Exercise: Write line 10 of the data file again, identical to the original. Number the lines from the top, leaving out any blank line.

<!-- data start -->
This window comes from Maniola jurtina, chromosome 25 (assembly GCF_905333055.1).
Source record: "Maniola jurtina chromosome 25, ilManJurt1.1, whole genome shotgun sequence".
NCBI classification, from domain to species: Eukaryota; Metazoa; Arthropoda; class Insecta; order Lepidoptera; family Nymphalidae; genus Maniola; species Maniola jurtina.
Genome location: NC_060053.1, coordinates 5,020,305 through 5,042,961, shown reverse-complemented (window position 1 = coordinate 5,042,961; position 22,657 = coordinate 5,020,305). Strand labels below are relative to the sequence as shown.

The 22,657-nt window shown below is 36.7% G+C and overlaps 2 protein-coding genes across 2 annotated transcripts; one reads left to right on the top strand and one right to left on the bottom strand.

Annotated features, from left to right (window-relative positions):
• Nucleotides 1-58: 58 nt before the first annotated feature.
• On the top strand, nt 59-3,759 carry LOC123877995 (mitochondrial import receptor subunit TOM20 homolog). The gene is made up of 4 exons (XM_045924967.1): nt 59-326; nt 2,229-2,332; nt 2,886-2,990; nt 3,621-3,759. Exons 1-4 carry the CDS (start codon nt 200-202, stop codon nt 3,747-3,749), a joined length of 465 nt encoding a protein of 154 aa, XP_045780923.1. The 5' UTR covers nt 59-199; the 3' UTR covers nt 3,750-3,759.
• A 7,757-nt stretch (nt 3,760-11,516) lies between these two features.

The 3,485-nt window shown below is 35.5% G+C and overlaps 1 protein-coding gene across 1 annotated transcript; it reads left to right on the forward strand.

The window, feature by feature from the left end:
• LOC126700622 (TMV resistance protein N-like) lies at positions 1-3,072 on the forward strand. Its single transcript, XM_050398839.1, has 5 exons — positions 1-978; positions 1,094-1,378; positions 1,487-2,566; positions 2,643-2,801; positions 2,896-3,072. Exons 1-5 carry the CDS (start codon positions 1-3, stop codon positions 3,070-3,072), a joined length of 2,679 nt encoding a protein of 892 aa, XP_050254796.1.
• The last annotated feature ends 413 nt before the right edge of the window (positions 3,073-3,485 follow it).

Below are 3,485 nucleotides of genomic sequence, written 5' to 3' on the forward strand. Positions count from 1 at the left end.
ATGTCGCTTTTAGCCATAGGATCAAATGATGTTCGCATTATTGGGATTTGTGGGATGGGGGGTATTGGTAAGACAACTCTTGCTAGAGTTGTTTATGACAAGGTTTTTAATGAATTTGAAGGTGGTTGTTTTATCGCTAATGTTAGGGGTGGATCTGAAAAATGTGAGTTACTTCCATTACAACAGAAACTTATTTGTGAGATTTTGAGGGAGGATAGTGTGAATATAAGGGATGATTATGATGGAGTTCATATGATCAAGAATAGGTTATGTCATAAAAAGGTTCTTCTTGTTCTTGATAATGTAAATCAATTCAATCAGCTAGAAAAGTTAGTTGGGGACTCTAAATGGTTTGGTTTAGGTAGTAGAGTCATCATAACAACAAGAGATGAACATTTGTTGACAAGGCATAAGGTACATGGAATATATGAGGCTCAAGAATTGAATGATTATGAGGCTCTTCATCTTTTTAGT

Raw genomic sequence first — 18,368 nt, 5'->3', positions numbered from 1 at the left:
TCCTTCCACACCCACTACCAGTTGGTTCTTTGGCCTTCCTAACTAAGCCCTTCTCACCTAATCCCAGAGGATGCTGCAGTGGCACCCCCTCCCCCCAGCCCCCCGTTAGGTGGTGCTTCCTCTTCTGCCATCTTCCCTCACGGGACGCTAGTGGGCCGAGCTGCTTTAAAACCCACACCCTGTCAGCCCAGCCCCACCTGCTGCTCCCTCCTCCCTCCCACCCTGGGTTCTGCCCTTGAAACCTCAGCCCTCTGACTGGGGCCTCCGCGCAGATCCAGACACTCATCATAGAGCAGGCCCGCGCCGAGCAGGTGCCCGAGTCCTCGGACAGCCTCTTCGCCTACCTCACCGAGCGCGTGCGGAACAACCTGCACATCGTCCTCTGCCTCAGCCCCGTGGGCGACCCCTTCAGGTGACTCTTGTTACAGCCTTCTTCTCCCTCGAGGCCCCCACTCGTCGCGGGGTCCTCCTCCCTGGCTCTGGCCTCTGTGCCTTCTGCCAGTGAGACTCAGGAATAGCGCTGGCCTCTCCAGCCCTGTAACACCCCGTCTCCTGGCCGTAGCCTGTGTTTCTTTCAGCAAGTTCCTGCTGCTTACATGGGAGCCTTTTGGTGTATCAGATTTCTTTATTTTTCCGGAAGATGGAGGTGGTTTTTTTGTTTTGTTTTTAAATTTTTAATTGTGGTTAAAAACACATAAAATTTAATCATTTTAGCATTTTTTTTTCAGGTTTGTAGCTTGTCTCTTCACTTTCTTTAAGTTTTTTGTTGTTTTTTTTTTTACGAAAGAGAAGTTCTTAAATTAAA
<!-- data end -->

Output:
The 3,485-nt window shown below is 35.5% G+C and overlaps 1 protein-coding gene across 1 annotated transcript; it reads left to right on the forward strand.